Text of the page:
How To Estimate The Complexity Of A Dna String
4
6
Entering edit mode
12.2 years ago
Anima Mundi ★ 2.9k

Hello, I would like to add to a Python script an estimation (quick and dirty) of the complexity of the DNA sequence already taken as input by the script itself. A solution would be to calculate the compression ratio, but I do not know how to calculate it: do you? Any other approach is also welcome.

python • 12k views
1
Entering edit mode

what do you mean by "complexity of the DNA sequence" ?

0
Entering edit mode

I mean a measure of the amount of computational effort needed to specify the DNA string.

13
Entering edit mode
12.2 years ago
JC 13k

Time ago I played with different formulas to compute the composition and complexity of a DNA sequence. I recopiled a series of routines for GC content, GC-skew, AT-skew, CpG density (composition), and linguistic complexity, Markov chains, Wootton & Federhen complexity, entropy, Trifonov's complexity and of course compression using Zlib (complexity).

If you know some Perl you can take a look: http://caballero.github.com/SeqComplex/

0
Entering edit mode

Wow, bookmarked ;).

0
Entering edit mode

I'm very glad to have found this script! I have one quick follow-up question: could you explain what the difference between entropy (ce) and Markov first order complexity (cm1) is? My understanding was that they were measuring the same thing, but I'm getting slightly different values for the two measures.

6
Entering edit mode
12.2 years ago

If you are looking to determine how much your DNA could be compressed, then you might want to search PubMed for "DNA data compression".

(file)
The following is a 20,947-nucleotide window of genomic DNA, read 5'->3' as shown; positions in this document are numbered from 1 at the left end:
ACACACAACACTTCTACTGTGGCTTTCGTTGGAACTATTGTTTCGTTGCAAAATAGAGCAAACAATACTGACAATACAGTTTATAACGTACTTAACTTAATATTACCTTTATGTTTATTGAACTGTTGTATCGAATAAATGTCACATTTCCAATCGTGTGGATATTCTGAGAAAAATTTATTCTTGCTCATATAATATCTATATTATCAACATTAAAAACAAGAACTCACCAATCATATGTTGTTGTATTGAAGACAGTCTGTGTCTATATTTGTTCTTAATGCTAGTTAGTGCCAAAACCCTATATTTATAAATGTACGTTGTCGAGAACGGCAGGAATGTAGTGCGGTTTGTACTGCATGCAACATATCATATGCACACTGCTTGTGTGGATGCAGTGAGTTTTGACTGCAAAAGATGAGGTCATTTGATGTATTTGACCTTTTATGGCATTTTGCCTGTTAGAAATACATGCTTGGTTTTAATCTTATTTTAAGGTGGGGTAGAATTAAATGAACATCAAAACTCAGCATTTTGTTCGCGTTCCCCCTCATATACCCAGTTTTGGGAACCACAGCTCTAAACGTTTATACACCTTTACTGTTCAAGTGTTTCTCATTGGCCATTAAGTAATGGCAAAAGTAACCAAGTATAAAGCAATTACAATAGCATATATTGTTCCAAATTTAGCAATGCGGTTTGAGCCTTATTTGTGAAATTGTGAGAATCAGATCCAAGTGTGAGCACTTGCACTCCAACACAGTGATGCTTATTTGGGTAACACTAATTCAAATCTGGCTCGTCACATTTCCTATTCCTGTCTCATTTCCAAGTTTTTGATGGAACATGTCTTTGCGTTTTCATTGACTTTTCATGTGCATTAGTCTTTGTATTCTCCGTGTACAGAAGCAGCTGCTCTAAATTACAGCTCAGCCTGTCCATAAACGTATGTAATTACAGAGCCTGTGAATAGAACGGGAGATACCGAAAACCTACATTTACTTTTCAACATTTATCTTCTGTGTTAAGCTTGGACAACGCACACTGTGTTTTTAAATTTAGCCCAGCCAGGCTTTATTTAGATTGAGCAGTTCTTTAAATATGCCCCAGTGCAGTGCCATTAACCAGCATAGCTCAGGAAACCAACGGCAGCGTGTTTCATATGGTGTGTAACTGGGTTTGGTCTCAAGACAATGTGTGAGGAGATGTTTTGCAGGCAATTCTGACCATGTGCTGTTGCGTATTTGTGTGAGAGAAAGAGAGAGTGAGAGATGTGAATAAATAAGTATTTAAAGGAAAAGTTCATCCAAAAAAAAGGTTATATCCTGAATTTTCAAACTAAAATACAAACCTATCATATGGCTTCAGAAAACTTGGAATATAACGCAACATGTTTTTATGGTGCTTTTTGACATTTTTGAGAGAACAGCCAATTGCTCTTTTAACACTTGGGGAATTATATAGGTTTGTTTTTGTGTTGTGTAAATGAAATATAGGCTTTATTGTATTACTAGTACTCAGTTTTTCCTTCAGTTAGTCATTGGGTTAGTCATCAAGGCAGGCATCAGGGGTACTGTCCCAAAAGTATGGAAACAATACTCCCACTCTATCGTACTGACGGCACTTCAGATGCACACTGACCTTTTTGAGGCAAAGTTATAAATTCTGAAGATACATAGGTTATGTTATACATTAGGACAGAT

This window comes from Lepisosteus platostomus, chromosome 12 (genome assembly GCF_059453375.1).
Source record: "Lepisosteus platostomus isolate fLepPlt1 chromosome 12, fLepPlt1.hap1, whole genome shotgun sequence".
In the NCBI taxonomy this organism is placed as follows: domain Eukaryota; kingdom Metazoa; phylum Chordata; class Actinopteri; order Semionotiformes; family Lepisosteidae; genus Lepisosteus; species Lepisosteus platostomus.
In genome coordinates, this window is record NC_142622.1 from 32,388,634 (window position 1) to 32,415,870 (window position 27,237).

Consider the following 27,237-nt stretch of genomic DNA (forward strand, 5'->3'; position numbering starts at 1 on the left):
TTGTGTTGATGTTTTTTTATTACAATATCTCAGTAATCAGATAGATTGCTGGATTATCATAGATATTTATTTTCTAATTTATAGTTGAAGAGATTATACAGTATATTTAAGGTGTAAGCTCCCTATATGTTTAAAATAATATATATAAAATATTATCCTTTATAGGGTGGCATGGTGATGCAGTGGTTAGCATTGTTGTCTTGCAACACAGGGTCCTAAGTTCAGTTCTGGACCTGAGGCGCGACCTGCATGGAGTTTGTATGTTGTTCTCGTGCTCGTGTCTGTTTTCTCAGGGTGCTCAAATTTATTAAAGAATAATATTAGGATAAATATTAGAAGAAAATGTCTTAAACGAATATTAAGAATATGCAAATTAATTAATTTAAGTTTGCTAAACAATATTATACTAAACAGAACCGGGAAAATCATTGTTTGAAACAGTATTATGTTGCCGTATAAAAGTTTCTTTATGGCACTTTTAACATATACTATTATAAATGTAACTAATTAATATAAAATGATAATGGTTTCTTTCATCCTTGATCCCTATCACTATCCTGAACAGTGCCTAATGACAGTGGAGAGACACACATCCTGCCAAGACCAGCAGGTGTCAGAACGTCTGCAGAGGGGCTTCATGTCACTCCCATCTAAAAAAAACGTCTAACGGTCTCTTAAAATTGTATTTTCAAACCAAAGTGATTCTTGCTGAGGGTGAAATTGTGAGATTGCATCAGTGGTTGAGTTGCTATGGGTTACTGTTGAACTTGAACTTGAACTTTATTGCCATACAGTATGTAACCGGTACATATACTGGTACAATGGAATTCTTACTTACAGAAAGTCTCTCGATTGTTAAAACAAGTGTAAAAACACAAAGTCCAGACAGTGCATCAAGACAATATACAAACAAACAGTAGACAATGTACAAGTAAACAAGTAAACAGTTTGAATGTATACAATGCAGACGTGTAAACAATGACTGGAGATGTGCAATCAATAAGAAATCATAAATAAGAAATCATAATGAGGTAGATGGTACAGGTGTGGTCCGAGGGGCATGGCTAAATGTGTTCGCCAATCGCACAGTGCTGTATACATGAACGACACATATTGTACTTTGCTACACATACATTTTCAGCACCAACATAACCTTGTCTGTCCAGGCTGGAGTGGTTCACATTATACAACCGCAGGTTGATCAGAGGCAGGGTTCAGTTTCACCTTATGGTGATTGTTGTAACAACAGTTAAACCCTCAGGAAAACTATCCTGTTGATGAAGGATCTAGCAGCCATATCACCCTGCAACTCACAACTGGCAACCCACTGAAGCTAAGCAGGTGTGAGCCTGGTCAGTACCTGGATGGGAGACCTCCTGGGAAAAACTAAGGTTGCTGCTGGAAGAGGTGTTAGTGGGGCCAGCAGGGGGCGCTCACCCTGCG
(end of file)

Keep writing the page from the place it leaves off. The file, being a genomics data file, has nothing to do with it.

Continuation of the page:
There are indeed different algorithms to compress DNA information -- therefore also different compression ratios for the same dataset according to the compression algorithm used, as :

Compression ratio = compressed size / uncompressed size

6
Entering edit mode
12.2 years ago

Possibly you could use the zlib module of the Python standard library to compress the DNA sequence you are considering. The compression ratio obtained for different sequences would allow you to rank them according to their computational complexity. (I don't know the first thing about complexity, just following your hint of using the compression ratio as a proxy for it).

Say, something like the following example where I measure compression for 3 sequences (an extremely repetitive one, one I just invented, and one which is randomly generated)

import random
import zlib
#
s="AAAAAAAAAAAAAAAA"
#0.6875
print float(len(zlib.compress(s)))/len(s)
#1.42857142857
s="ACTGTACGTCCGTG"
print float(len(zlib.compress(s)))/len(s)
#0.366366366366 (for example)
s="".join([random.choice(["A","C","G","T"]) for e in range(1,1000)])
print float(len(zlib.compress(s)))/len(s)


what do you think?

1
Entering edit mode

It works good. In some cases it fails but fits perfectly my "quick and dirty" scope.

5
Entering edit mode
12.2 years ago

have a look at the algorithm used by NCBI dustmasker

DustMasker is a program that identifies and masks out low complexity
parts of a genome using a new and improved DUST algorithm. The main
advantages of the new algorithm are symmetry with respect to taking
reverse complements, context insensitivity, and much better performance.